Asheville City Council election interviews: Jonathan Wainscott

Asheville City Council Candidate, Jonathan Wainscott

This is the second in a series of interviews with this year’s Asheville City Council candidates. Xpress will run the interviews both here and use them for our upcoming voter guide, and all candidates were asked the same five questions. This interview is with community activist and candidate Jonathan Wainscott.

1) Do you have confidence in City Manager Gary Jackson and the overall city administration? Why or why not? What would you change?

I would like to see a greater level of transparency and oversight by the Council when it comes to management and staff. I’m concerned over the apparent lack of vetting of police Chief [William] Anderson, considering his obvious history and performance in other police departments. I’m not sure why that was missed by Council and why that was not spoken out against. That lack of concern or lack of oversight in the selection process.

So I don’t have a tremendous amount of confidence I suppose. I wouldn’t say so much that he [Jackson] absolutely needs to go, but a more in-depth look at his performance needs to be taken into account.

2) What’s the city’s most underserved population? What would you do to help them?

Children are the most underserved population in Asheville, and it’s my desire to bring a lot more revenue into the city by way of enterprise revenue, so that’s outside of taxation. Then focus all of that money into the school system so we can provide more teachers, lowering the student-teacher ratio in our classrooms, augmenting after-school and pre-K programs so that children, specifically poor kids, have a greater opportunity to participate in a really robust and excellent school system.

So hopefully they’ll be able to have a better chance of working their way out of the poverty they’ve inherited.

3) Are the city’s development policies too loose, too restrictive, or just right? What would you change?

I think the development policies don’t really have a lot of teeth. We saw that with the UDO [Unified Development Ordinance] where Staples and Greenlife and now the development on Merrimon Avenue with the redundant grocery stores. Our policies can just be walked around by way of lawyers exploiting the letter of the law despite the spirit of the law.

So in some regards I feel that the policies are ineffective and think we should do everything we can to strengthen them. At the same time we’re fighting an uphill battle when lawyers are doing everything they can to find loopholes in those policies and ordinances, especially if we’ve got a development lawyer serving in public service and crafting public policy while her — obviously I’m talking about [Vice Mayor and mayoral candidate] Esther Manheimer— job is to find ways to make the desires of the developers come to fruition, regardless of the policies we have in play. I think the conflict of interest there is quite alarming.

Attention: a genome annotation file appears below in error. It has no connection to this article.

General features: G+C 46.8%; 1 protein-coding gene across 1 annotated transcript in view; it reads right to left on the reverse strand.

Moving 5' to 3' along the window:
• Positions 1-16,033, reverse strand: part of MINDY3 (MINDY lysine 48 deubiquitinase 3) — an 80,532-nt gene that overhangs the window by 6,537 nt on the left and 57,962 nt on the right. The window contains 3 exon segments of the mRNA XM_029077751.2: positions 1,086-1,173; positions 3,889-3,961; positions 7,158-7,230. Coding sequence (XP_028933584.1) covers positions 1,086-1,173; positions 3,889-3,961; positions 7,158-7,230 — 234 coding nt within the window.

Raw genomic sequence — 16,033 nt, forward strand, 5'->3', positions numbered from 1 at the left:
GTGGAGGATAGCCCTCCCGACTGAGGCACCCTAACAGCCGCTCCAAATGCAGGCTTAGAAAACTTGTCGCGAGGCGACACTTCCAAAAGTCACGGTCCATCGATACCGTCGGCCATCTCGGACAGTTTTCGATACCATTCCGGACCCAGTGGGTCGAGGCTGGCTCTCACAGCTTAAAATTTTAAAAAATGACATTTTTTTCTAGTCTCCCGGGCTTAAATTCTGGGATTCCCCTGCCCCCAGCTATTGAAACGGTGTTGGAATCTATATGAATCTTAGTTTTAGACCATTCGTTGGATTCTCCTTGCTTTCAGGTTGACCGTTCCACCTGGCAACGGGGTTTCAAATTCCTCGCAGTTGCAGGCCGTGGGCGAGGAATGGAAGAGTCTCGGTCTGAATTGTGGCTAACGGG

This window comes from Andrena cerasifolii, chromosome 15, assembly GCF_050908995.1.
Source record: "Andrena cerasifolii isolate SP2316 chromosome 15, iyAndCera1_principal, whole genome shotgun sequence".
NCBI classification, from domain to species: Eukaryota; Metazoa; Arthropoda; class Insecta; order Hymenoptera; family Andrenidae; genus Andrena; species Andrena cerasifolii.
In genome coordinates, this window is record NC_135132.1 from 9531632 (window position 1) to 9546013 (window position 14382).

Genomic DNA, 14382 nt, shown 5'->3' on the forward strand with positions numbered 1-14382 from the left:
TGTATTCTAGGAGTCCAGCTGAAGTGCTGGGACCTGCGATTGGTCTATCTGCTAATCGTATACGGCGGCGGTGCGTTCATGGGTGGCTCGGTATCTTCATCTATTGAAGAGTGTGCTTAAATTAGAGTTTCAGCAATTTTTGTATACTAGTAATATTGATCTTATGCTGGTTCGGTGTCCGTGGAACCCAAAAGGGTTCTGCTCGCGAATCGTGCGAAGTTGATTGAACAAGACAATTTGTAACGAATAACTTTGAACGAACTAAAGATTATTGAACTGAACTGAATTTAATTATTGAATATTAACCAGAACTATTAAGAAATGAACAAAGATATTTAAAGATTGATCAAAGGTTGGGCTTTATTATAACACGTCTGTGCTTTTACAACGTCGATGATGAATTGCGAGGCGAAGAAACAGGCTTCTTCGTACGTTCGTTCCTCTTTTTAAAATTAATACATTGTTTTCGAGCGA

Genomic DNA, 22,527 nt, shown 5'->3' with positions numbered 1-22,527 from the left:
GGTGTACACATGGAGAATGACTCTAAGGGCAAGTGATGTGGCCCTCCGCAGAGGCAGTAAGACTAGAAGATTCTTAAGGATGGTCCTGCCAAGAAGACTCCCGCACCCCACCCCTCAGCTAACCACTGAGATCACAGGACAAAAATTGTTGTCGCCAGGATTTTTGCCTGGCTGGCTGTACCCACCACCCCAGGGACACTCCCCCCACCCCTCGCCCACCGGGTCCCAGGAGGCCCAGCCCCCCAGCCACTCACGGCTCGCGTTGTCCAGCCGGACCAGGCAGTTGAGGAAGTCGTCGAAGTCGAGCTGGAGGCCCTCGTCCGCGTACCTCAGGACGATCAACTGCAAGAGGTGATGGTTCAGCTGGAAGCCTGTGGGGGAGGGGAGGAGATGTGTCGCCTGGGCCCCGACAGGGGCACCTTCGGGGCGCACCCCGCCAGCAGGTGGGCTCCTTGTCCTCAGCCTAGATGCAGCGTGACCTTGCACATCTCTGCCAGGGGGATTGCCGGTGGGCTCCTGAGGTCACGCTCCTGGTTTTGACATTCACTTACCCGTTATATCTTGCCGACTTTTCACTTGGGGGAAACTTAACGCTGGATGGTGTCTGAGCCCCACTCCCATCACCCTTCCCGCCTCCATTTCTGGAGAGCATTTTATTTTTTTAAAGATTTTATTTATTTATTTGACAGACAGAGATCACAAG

4) Do you favor increasing funding for mass transit? If so, what other expenditures would you cut, or what taxes and fees would you increase, to raise the money?

I would like to see the fee for transfers on the public transit system increased from zero to just 25 cents. I think if you’re going to ride the bus more than once, you should pay for it more than once. You don’t necessarily have to pay full fee. Obviously that becomes a cost to the riders, but at the same time the cost to people who aren’t using transit — rising gas prices‚ for example — are borne by the people who are using those services.

That would be one way to increase the funding, which I also believe needs to happen so that we can add full service seven days a week, thereby adding Sunday service as well. I do think that the transit system is underfunded, but I’d like to see participation from the users. At this point I don’t see where we can necessarily make cuts in anything because our taxation is so low and our infrastructure and service needs are outpacing our revenue. We really have to increase revenue rather than making cuts somewhere else.

5) Do you favor a bond referendum to address Asheville’s infrastructure needs? If so, what specific projects should the money be used for?

At this point I don’t favor a bond referendum. I do think we should make sure we are using all of our available resources in the most efficient manner. I think the most important infrastructure needs are the conditions of our sidewalks, our road surfaces and the surrounding areas of those— just doing a better job of clearing vegetation so that we’re not ceding the pavement we actually have to plants, so we can actually use all the available asphalt and concrete we have underneath our feet and wheels to our fullest extent.

Then we need to fill in the gaps between disconnected sidewalks. That would be the biggest infrastructure improvement I could see, second to improvement and maintenance of our parks. I want to see quicker progress when it comes to developing greenways along properties we already own, I think the greatest barrier to park creation is land acquisition. We have plenty of land along the French Broad River that’s sitting there undeveloped. It wouldn’t require a lot of money to make things more useful today, but we seem to be waiting for large chunks of money to do things in the future and foregoing the utility of the present.


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2 thoughts on “Asheville City Council election interviews: Jonathan Wainscott

  1. UnaffiliatedVoter

    excellent video! Thanks Jonathan!

    Ive spent 6 hours de weeding / raking / pulling nasty weeds along sidewalks in my ‘hood. Im the only one who does it seems…why do AVL citizens
    allow such slovenly property maintenance?

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